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  #1  
Old 08-02-2012, 07:16 AM
BigPete BigPete is offline
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Default 2 Wire alternator....

Just looking for some much appreciated assistance again....my 62 bird was losing charge, so while going through all the checks for registration, I got an auto electrician to check it out. He said the alternator, which was a single wire job replacing the old generator, was drawing the current and flattening the battery. He replaced it with a two wire alternator. Seems to charge fine, and battery stays charged. Charge light goes out after car starts. Unfortunately, while driving home from the workshop last night, it started missing and cutting out and losing power. So I got about 100 metres from home, but that was it. As the coil still seems to be the original (there is only about 76,000 miles on this thing, if the speedo is correct), and looked a bit shabby, I decided to try changing it with one in the shed (gt40), but still no luck. So the young bloke and I pushed it home. Bloody freezing outside tonight when I got home, so I am waiting till Saturday to play with it.

What I need to know, has anyone encountered this problem, and could it be related to the alternator? The warmer the car got, the worse it ran)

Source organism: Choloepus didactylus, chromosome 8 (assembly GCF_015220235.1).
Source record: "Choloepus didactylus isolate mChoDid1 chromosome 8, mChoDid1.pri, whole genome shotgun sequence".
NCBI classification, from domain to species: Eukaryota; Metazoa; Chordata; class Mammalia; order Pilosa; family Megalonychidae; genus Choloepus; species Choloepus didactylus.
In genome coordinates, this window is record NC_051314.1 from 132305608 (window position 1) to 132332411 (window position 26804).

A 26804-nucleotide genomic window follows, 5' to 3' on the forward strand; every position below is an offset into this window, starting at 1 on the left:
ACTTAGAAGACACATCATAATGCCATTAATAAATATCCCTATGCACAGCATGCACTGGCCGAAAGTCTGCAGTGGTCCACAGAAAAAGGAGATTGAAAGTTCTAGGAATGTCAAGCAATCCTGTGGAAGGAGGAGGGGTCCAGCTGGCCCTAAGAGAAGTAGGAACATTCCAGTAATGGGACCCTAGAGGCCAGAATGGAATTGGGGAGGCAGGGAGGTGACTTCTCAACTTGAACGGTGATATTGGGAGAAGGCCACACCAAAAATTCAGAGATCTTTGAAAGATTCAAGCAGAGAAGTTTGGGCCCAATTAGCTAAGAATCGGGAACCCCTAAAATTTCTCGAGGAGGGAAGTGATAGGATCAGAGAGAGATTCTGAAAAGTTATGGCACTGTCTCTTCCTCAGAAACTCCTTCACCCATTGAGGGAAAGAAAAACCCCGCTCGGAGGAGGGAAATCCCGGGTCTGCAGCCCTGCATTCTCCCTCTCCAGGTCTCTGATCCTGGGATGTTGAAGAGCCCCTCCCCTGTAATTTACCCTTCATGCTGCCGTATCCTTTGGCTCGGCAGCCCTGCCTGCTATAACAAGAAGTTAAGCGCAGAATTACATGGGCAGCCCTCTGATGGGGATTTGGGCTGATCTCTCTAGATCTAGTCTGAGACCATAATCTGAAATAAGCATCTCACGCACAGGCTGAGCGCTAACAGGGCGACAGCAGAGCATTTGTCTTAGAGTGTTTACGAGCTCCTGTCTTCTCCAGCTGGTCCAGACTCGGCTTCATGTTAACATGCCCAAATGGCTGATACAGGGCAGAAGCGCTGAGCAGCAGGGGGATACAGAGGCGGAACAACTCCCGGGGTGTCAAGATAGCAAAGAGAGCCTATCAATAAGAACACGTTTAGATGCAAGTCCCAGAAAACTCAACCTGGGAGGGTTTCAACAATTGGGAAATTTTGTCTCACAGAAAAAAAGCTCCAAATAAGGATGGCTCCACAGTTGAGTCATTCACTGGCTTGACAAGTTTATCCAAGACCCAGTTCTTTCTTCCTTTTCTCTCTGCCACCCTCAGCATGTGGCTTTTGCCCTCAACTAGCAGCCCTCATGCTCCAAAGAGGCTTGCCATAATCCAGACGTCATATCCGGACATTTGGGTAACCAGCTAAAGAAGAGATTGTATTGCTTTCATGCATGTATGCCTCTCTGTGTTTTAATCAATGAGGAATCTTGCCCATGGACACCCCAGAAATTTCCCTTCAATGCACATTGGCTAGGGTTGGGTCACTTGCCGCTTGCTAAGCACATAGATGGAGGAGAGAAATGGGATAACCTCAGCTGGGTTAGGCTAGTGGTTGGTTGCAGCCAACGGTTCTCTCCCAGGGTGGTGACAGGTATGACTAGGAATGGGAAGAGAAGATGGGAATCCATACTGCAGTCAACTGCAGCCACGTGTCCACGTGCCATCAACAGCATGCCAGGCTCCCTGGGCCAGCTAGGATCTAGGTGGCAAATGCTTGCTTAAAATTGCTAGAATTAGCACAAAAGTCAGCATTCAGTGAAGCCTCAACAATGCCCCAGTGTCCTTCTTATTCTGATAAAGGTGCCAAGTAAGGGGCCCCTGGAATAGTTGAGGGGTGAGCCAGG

Can anybody tell me what model points, condensor and coil, etc, I should get that is available in Australia from stores like Repco to suit the car?

What have other Aussies done about the lack of engine number on these donks for rego?

And finally, is there a good Thunderbird supply place in Oz?

Thanks again guys, I look forward to your wisdom and experience to helping me out (again),

- Pete
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  #2  
Old 08-03-2012, 02:40 PM
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simplyconnected simplyconnected is offline
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Angry

G'day Pete... I'm in Detroit where it's 35*C and too hot to paint the house until the temps drop a bit.

I need a lot more infomation to answer your questions. The original concern regarding the 'bad' alt sounds like a shorted diode. Your mechanic was right to change it.

ANY alternator can have a shorted diode at any time. That is why it's so important to put a fuse on the large alternator wire, so the battery can't unload to ground. When this happens, it's a dead short and the alt wire (and engine ground wire) can easily burn up. Not having an alt fuse is exactly like not having a Fire Department in your neighborhood; you never really need one until you have a fire.

Now that the damage is done, check all your wires including your ground (NEG) wires. Give them a shake. Check for burned connectors, hard and cracking insulation, dull-orange-coloured copper, or any signs that the wiring should be replaced.

When your car gave out, did it overheat? Did you run out of water or oil? What did it smell like?